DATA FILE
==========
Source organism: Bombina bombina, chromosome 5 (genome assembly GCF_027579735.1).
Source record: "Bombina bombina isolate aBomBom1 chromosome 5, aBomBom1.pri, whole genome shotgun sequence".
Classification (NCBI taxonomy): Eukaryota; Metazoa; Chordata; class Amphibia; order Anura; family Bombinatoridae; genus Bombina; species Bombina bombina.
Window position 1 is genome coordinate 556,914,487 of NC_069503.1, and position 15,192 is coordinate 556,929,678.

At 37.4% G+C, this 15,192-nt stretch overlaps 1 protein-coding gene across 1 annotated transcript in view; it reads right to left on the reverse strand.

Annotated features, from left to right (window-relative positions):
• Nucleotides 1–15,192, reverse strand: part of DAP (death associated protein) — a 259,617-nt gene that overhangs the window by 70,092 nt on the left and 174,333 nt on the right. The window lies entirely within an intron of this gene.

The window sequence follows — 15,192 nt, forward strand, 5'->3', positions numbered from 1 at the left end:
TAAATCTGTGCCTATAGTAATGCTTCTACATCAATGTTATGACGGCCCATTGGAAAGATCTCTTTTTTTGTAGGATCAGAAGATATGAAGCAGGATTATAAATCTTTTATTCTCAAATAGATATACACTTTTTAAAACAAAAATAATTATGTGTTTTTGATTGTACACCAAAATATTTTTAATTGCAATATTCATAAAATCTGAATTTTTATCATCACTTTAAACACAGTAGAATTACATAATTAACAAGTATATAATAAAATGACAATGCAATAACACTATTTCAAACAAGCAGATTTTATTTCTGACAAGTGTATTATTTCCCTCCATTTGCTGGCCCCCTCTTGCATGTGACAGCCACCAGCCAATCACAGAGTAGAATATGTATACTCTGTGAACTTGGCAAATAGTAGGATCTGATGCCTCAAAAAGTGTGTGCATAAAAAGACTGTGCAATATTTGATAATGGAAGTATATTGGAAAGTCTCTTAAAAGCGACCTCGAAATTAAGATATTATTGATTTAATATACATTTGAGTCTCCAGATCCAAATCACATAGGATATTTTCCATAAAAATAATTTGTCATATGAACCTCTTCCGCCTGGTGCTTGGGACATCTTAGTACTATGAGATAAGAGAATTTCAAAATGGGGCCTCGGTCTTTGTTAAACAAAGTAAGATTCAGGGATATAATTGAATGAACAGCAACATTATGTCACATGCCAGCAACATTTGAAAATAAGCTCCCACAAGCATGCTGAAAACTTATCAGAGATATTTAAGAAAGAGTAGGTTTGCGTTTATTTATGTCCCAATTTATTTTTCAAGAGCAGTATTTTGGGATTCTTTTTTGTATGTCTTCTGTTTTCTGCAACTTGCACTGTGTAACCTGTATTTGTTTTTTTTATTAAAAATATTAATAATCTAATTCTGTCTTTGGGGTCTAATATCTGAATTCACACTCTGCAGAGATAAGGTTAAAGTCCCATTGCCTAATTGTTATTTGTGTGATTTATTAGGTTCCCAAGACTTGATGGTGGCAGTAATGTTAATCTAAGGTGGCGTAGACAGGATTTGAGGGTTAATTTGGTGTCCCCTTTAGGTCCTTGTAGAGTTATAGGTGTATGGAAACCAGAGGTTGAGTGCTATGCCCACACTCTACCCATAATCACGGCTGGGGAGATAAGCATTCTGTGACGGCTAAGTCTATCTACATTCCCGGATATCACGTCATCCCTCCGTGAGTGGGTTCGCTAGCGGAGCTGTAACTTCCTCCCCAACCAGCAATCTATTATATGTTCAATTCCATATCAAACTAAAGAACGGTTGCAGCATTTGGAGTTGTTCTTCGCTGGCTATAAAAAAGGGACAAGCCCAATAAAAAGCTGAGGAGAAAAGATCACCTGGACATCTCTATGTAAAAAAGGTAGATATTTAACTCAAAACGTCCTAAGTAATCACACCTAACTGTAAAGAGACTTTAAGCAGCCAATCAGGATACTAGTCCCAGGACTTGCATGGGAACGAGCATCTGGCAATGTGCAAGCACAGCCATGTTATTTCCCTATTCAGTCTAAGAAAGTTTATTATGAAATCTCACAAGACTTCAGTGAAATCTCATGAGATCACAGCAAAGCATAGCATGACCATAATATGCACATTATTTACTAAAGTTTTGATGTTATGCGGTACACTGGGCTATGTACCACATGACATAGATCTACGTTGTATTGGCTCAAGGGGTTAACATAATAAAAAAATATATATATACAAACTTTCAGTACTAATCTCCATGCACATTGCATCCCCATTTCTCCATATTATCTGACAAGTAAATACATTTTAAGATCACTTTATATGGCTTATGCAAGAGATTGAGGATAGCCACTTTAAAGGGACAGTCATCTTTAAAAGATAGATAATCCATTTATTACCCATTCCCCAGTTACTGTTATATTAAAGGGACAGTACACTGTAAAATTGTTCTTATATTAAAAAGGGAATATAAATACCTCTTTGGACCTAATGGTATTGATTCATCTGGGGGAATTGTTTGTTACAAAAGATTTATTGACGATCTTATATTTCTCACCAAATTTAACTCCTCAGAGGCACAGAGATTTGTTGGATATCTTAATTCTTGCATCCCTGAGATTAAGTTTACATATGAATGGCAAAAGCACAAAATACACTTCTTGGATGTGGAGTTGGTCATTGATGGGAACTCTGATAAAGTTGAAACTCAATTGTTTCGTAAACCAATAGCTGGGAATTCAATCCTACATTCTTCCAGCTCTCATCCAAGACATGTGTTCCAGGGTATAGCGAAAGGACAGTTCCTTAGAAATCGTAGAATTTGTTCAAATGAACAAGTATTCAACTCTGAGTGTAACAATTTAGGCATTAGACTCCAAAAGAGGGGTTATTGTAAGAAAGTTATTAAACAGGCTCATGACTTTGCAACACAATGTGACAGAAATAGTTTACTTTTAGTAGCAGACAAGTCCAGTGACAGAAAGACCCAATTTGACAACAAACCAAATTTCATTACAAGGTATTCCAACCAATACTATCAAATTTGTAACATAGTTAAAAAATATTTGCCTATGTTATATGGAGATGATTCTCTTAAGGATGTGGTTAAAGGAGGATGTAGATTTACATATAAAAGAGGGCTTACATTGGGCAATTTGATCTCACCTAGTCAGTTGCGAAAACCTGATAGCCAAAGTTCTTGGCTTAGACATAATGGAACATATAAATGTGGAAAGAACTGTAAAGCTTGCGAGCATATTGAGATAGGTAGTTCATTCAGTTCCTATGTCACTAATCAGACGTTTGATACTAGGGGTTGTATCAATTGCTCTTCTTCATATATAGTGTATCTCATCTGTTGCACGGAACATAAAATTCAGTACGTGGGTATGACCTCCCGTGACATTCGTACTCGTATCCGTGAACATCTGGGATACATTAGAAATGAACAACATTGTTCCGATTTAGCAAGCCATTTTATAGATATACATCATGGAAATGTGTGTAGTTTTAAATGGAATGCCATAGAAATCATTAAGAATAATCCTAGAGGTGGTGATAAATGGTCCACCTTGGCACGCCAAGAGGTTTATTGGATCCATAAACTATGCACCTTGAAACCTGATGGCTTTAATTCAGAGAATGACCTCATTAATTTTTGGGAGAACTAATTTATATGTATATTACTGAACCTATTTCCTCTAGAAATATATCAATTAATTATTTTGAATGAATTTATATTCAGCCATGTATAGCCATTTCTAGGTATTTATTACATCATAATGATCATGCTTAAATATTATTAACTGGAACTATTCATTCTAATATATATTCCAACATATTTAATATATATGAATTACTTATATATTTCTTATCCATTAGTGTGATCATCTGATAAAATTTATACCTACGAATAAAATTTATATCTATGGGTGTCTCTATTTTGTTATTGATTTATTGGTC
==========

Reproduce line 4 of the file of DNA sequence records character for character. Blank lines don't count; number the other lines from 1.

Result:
Window position 1 is genome coordinate 556,914,487 of NC_069503.1, and position 15,192 is coordinate 556,929,678.